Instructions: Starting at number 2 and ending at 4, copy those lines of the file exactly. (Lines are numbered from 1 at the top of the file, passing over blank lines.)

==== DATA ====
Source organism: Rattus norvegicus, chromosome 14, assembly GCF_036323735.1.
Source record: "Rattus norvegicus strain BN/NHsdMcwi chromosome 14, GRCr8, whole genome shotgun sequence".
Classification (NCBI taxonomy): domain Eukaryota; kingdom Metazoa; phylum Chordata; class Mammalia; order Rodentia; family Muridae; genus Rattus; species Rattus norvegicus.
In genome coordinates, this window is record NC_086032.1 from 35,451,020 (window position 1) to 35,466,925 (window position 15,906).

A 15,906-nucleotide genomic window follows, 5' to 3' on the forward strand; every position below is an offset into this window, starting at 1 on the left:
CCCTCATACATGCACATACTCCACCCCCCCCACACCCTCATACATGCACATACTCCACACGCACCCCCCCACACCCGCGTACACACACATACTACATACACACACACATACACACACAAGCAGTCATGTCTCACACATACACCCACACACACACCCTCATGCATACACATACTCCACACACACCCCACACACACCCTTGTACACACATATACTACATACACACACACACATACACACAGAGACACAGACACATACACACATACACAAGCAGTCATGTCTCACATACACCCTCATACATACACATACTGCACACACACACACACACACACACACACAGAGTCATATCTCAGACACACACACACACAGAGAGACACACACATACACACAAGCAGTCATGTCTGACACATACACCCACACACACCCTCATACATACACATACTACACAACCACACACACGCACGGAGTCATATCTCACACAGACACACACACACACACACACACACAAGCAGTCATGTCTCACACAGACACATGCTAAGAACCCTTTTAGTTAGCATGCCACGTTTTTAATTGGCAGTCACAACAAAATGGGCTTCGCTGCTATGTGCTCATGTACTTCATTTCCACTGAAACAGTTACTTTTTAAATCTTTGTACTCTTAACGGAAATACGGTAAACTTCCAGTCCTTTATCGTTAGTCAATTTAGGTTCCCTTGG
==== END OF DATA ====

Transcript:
Source record: "Rattus norvegicus strain BN/NHsdMcwi chromosome 14, GRCr8, whole genome shotgun sequence".
Classification (NCBI taxonomy): domain Eukaryota; kingdom Metazoa; phylum Chordata; class Mammalia; order Rodentia; family Muridae; genus Rattus; species Rattus norvegicus.
In genome coordinates, this window is record NC_086032.1 from 35,451,020 (window position 1) to 35,466,925 (window position 15,906).